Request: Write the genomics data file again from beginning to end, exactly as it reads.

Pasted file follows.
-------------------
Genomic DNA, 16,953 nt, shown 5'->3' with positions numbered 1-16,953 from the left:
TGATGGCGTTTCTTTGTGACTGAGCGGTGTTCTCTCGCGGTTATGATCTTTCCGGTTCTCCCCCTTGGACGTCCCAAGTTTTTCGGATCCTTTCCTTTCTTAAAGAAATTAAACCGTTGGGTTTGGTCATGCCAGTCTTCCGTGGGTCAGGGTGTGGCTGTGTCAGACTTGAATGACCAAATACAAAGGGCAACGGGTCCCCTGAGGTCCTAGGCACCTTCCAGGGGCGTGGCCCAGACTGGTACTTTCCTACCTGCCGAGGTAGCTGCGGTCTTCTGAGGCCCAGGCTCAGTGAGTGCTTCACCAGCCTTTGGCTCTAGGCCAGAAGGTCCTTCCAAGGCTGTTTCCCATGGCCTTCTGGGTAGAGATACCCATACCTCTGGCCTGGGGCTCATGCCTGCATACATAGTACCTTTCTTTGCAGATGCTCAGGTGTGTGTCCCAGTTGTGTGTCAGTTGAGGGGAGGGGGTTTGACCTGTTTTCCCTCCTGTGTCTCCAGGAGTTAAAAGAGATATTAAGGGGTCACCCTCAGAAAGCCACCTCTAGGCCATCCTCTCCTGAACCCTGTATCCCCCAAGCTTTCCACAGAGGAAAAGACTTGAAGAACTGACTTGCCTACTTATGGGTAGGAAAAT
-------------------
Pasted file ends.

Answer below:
Genomic DNA, 16,953 nt, shown 5'->3' with positions numbered 1-16,953 from the left:
TGATGGCGTTTCTTTGTGACTGAGCGGTGTTCTCTCGCGGTTATGATCTTTCCGGTTCTCCCCCTTGGACGTCCCAAGTTTTTCGGATCCTTTCCTTTCTTAAAGAAATTAAACCGTTGGGTTTGGTCATGCCAGTCTTCCGTGGGTCAGGGTGTGGCTGTGTCAGACTTGAATGACCAAATACAAAGGGCAACGGGTCCCCTGAGGTCCTAGGCACCTTCCAGGGGCGTGGCCCAGACTGGTACTTTCCTACCTGCCGAGGTAGCTGCGGTCTTCTGAGGCCCAGGCTCAGTGAGTGCTTCACCAGCCTTTGGCTCTAGGCCAGAAGGTCCTTCCAAGGCTGTTTCCCATGGCCTTCTGGGTAGAGATACCCATACCTCTGGCCTGGGGCTCATGCCTGCATACATAGTACCTTTCTTTGCAGATGCTCAGGTGTGTGTCCCAGTTGTGTGTCAGTTGAGGGGAGGGGGTTTGACCTGTTTTCCCTCCTGTGTCTCCAGGAGTTAAAAGAGATATTAAGGGGTCACCCTCAGAAAGCCACCTCTAGGCCATCCTCTCCTGAACCCTGTATCCCCCAAGCTTTCCACAGAGGAAAAGACTTGAAGAACTGACTTGCCTACTTATGGGTAGGAAAAT